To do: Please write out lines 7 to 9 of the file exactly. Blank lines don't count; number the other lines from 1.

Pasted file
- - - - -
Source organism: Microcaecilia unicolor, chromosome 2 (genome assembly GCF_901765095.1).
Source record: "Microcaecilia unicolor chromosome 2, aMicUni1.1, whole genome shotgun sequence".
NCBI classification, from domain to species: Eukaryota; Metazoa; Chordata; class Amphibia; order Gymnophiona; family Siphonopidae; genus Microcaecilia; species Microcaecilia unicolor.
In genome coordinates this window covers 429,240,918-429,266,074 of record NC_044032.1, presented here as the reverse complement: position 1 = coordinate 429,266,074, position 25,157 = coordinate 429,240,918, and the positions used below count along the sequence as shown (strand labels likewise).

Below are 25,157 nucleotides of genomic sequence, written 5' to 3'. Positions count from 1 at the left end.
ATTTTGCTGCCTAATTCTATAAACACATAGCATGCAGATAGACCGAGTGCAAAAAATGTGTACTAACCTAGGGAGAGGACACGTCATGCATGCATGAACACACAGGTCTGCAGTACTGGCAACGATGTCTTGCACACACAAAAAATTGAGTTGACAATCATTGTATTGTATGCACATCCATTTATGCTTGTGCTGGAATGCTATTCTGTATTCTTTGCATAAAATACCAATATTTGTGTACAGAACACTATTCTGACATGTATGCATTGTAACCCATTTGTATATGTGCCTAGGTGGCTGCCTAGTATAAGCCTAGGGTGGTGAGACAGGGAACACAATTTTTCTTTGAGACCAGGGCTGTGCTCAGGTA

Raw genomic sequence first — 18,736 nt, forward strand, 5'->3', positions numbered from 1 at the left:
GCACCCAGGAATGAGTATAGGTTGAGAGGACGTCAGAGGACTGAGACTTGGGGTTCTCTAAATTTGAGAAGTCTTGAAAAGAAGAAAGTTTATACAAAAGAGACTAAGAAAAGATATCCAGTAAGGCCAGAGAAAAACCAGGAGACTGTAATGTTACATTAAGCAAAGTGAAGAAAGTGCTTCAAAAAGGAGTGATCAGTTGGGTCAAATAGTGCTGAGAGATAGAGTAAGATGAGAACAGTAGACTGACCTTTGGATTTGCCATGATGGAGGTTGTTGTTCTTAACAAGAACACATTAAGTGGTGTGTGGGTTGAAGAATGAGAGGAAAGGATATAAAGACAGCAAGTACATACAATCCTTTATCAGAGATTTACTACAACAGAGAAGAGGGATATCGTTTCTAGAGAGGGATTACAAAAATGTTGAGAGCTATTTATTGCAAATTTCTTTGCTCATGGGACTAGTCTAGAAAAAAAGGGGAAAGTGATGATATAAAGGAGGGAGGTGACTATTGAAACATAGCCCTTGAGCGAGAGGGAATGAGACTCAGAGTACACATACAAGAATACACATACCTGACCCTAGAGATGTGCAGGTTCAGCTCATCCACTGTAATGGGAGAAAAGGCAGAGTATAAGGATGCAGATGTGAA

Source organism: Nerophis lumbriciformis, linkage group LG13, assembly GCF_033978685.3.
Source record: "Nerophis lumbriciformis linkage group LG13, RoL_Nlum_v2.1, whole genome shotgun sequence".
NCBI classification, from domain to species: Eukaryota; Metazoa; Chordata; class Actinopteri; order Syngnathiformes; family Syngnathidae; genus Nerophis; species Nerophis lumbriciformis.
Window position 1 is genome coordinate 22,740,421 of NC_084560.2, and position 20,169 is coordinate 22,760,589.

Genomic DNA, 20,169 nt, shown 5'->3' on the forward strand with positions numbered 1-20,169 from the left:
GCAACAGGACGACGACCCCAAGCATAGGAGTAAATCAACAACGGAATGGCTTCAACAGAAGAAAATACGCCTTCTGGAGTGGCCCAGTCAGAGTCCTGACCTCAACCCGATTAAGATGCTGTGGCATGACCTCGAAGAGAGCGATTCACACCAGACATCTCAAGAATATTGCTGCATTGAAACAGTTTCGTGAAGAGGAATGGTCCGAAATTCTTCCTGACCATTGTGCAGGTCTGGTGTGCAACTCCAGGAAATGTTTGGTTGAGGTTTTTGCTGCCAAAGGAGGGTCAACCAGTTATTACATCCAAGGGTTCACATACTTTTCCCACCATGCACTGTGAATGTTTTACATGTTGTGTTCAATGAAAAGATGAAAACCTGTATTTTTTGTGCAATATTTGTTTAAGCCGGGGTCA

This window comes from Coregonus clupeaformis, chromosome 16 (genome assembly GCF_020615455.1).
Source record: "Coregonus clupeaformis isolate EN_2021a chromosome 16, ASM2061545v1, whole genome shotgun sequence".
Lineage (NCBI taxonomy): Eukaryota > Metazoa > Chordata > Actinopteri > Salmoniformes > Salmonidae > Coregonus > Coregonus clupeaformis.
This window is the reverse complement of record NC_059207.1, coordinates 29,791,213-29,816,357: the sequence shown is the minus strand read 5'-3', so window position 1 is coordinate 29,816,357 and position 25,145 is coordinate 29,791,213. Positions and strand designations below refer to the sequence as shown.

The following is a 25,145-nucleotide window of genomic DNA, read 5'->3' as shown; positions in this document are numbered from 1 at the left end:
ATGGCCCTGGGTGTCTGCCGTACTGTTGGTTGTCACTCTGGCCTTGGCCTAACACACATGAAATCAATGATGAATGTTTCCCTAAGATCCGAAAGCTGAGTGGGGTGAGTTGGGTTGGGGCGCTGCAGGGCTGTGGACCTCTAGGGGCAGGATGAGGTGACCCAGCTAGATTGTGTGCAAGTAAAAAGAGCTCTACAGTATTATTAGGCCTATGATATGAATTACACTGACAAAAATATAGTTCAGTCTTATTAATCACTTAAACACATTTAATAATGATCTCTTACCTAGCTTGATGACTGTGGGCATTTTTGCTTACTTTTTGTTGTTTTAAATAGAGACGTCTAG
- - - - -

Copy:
Raw genomic sequence first — 18,736 nt, forward strand, 5'->3', positions numbered from 1 at the left:
GCACCCAGGAATGAGTATAGGTTGAGAGGACGTCAGAGGACTGAGACTTGGGGTTCTCTAAATTTGAGAAGTCTTGAAAAGAAGAAAGTTTATACAAAAGAGACTAAGAAAAGATATCCAGTAAGGCCAGAGAAAAACCAGGAGACTGTAATGTTACATTAAGCAAAGTGAAGAAAGTGCTTCAAAAAGGAGTGATCAGTTGGGTCAAATAGTGCTGAGAGATAGAGTAAGATGAGAACAGTAGACTGACCTTTGGATTTGCCATGATGGAGGTTGTTGTTCTTAACAAGAACACATTAAGTGGTGTGTGGGTTGAAGAATGAGAGGAAAGGATATAAAGACAGCAAGTACATACAATCCTTTATCAGAGATTTACTACAACAGAGAAGAGGGATATCGTTTCTAGAGAGGGATTACAAAAATGTTGAGAGCTATTTATTGCAAATTTCTTTGCTCATGGGACTAGTCTAGAAAAAAAGGGGAAAGTGATGATATAAAGGAGGGAGGTGACTATTGAAACATAGCCCTTGAGCGAGAGGGAATGAGACTCAGAGTACACATACAAGAATACACATACCTGACCCTAGAGATGTGCAGGTTCAGCTCATCCACTGTAATGGGAGAAAAGGCAGAGTATAAGGATGCAGATGTGAA

Source organism: Nerophis lumbriciformis, linkage group LG13, assembly GCF_033978685.3.